Almost ten years ago in June of 2007, human evolution changed forever. The upright erect Homo sapiens, the species that is you, began to evolve to a new, but subtle morphological variation in which the human neck began to elongate and curve downward. This evolutionary adaptation includes a strengthening of muscles at the back of the neck in order to accommodate the human head tilting forward at a 30° angle, on average 74 times a day for up to seven hours a day, to interact with a transformational advancement in human consciousness known as the iPhone (and soon to follow knock-offs). Since we touch our phone an average of 2,617 times a day, soon our fingertips will evolve the touch capabilities of ET himself.
The year 2007 also marked the beginning of the end of my career as a professional botanical photographer, because starting in June of 2007, in a short time, my thousands of dollars of camera equipment was replaced by a camera on the phone in my pocket. Everyone became a photographer. I’m a creature of habit and tradition, so I continue to dutifully haul 25 lbs. or more of camera equipment on my back everywhere I go, on every hike. When I come upon something to photograph, I lay my heavy camera equipment on the ground, pull my iPhone from my pocket and take photographs or high quality movies clips.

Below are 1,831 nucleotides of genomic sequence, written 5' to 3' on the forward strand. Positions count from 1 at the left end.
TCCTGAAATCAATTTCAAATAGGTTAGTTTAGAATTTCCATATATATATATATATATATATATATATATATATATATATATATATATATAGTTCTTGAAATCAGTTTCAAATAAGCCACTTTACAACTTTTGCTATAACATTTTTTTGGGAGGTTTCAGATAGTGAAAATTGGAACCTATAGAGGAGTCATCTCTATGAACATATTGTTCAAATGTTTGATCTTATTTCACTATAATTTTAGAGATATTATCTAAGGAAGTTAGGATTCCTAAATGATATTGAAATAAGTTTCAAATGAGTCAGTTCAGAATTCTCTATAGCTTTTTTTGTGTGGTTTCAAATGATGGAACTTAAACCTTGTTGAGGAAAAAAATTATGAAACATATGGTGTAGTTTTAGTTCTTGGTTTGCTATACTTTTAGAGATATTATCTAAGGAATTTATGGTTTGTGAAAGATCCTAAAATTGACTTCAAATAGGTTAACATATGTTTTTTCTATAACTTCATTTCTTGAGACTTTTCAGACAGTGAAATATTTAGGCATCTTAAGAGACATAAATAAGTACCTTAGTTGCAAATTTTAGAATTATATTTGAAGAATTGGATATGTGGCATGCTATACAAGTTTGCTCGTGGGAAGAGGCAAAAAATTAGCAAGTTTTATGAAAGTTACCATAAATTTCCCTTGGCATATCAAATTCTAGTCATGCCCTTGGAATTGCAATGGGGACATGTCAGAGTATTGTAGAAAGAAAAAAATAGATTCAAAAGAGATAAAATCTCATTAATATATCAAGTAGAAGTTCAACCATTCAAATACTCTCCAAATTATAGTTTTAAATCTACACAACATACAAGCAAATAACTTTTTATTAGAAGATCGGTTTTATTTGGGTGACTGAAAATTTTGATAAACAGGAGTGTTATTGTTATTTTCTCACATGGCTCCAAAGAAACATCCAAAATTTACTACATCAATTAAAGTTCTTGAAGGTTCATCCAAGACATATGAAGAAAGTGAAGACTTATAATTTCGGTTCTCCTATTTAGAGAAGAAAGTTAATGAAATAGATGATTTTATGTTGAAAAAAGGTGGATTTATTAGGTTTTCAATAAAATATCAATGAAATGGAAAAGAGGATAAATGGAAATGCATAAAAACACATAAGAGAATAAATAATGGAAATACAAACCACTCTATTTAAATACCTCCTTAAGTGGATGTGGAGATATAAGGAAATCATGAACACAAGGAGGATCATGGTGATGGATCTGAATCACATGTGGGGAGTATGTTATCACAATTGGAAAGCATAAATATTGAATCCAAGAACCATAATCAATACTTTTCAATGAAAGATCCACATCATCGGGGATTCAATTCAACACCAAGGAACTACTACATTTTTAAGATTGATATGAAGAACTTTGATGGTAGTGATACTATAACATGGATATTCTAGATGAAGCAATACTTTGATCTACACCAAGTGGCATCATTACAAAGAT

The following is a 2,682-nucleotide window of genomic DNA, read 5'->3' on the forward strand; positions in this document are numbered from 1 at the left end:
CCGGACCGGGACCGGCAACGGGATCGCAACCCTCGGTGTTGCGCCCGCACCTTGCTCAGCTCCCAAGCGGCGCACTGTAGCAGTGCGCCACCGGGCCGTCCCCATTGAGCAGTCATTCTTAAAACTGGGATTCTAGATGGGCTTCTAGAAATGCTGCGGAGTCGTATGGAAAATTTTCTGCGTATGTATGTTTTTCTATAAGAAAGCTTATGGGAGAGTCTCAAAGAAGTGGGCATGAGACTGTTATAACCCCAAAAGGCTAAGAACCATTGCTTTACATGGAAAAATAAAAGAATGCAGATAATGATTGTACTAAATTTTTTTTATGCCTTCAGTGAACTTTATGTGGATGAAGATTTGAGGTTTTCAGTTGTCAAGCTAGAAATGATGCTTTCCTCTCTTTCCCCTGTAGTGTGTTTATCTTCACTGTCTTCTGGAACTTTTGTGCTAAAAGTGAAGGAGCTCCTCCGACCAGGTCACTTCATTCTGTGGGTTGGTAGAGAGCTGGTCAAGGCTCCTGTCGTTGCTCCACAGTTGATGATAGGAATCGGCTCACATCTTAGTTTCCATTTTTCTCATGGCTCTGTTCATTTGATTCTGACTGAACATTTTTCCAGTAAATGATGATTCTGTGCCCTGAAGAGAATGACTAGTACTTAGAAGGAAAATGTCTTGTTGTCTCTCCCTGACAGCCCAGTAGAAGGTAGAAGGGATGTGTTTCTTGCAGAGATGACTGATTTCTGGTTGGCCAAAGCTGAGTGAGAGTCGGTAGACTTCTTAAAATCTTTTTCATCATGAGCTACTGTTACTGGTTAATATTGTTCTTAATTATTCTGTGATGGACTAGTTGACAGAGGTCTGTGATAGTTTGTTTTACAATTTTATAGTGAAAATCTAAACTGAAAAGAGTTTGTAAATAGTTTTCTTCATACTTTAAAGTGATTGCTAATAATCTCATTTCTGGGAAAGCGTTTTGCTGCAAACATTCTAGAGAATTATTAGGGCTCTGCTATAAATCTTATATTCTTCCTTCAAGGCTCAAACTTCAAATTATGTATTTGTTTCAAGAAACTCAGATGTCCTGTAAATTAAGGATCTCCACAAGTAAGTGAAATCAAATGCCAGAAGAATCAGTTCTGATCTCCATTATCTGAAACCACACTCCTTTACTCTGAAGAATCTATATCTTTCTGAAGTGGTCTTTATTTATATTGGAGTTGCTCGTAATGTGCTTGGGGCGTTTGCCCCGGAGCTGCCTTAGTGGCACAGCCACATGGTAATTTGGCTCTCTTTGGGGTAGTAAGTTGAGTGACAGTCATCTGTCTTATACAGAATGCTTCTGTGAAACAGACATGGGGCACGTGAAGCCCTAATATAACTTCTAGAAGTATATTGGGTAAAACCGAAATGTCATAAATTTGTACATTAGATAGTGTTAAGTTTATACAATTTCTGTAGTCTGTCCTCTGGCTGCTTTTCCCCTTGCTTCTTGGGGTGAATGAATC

Human evolution, being what it is, something unexpected happened. In a short period of time, millions more people became interested in photography, and improving their photographs, moving up from the cell phone camera to the broader possibilities of a digital SLR camera, sitting on a tripod capturing the beauty of nature with high quality optical lenses. The ubiquitous phone camera actually stimulated much wider interest in traditional photography, increasing the quantity and quality of photography in general. This weekend I abandoned my iPhone and shot the accompanying photo of the Ozark endemic, yellow coneflower (Echinacea paradoxa) with my big ‘ol camera on a tripod.
What goes around comes around. The same trend is seen in books. In 2016 digital books sales declined by 17%, while the sale of high quality books with tactile beauty increased. If you’re really cool, you don’t waste time with mp3 music files, you buy vinyl albums. This week what’s coming around to Eureka Springs is the Mid-America Photography Symposium (May 19-21) with a fabulous lineup of photo seminars from international famous photographers. You’ll see more people with tripods than iPhones on the streets this coming weekend. See: www.mapsym.org.